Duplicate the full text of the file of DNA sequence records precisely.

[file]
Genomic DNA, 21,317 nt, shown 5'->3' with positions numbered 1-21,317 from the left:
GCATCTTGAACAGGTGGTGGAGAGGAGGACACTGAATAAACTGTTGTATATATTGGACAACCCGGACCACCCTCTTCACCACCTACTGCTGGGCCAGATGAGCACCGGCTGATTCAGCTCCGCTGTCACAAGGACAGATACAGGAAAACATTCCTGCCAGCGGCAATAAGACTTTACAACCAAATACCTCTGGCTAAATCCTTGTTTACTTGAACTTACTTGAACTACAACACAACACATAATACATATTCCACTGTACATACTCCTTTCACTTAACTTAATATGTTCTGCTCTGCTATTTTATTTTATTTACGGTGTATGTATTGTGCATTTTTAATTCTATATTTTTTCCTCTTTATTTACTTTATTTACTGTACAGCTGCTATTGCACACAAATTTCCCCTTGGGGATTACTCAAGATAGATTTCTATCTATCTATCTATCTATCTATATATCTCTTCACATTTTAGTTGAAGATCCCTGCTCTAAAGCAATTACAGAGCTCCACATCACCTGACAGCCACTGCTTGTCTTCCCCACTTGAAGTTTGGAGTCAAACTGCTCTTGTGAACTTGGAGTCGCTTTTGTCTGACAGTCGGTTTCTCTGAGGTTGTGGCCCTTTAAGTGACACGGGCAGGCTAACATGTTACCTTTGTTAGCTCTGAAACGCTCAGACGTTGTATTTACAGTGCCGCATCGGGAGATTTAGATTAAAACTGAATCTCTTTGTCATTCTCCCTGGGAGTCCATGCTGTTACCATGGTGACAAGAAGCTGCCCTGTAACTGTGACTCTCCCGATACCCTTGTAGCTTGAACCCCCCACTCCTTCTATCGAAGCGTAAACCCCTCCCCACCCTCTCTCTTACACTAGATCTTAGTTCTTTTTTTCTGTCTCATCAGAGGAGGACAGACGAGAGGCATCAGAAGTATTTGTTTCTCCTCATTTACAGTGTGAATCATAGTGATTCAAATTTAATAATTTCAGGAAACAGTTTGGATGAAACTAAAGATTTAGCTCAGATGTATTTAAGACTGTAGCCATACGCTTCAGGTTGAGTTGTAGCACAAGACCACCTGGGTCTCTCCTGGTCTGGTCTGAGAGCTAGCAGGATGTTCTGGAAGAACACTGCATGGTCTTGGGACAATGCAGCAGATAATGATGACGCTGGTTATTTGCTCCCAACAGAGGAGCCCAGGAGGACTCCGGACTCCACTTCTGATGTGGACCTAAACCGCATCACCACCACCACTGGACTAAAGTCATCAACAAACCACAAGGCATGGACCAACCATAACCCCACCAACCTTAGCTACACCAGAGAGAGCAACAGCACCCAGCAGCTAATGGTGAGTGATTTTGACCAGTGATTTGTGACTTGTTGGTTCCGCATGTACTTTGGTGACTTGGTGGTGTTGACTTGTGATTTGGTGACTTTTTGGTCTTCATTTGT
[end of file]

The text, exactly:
Genomic DNA, 21,317 nt, shown 5'->3' with positions numbered 1-21,317 from the left:
GCATCTTGAACAGGTGGTGGAGAGGAGGACACTGAATAAACTGTTGTATATATTGGACAACCCGGACCACCCTCTTCACCACCTACTGCTGGGCCAGATGAGCACCGGCTGATTCAGCTCCGCTGTCACAAGGACAGATACAGGAAAACATTCCTGCCAGCGGCAATAAGACTTTACAACCAAATACCTCTGGCTAAATCCTTGTTTACTTGAACTTACTTGAACTACAACACAACACATAATACATATTCCACTGTACATACTCCTTTCACTTAACTTAATATGTTCTGCTCTGCTATTTTATTTTATTTACGGTGTATGTATTGTGCATTTTTAATTCTATATTTTTTCCTCTTTATTTACTTTATTTACTGTACAGCTGCTATTGCACACAAATTTCCCCTTGGGGATTACTCAAGATAGATTTCTATCTATCTATCTATCTATCTATATATCTCTTCACATTTTAGTTGAAGATCCCTGCTCTAAAGCAATTACAGAGCTCCACATCACCTGACAGCCACTGCTTGTCTTCCCCACTTGAAGTTTGGAGTCAAACTGCTCTTGTGAACTTGGAGTCGCTTTTGTCTGACAGTCGGTTTCTCTGAGGTTGTGGCCCTTTAAGTGACACGGGCAGGCTAACATGTTACCTTTGTTAGCTCTGAAACGCTCAGACGTTGTATTTACAGTGCCGCATCGGGAGATTTAGATTAAAACTGAATCTCTTTGTCATTCTCCCTGGGAGTCCATGCTGTTACCATGGTGACAAGAAGCTGCCCTGTAACTGTGACTCTCCCGATACCCTTGTAGCTTGAACCCCCCACTCCTTCTATCGAAGCGTAAACCCCTCCCCACCCTCTCTCTTACACTAGATCTTAGTTCTTTTTTTCTGTCTCATCAGAGGAGGACAGACGAGAGGCATCAGAAGTATTTGTTTCTCCTCATTTACAGTGTGAATCATAGTGATTCAAATTTAATAATTTCAGGAAACAGTTTGGATGAAACTAAAGATTTAGCTCAGATGTATTTAAGACTGTAGCCATACGCTTCAGGTTGAGTTGTAGCACAAGACCACCTGGGTCTCTCCTGGTCTGGTCTGAGAGCTAGCAGGATGTTCTGGAAGAACACTGCATGGTCTTGGGACAATGCAGCAGATAATGATGACGCTGGTTATTTGCTCCCAACAGAGGAGCCCAGGAGGACTCCGGACTCCACTTCTGATGTGGACCTAAACCGCATCACCACCACCACTGGACTAAAGTCATCAACAAACCACAAGGCATGGACCAACCATAACCCCACCAACCTTAGCTACACCAGAGAGAGCAACAGCACCCAGCAGCTAATGGTGAGTGATTTTGACCAGTGATTTGTGACTTGTTGGTTCCGCATGTACTTTGGTGACTTGGTGGTGTTGACTTGTGATTTGGTGACTTTTTGGTCTTCATTTGT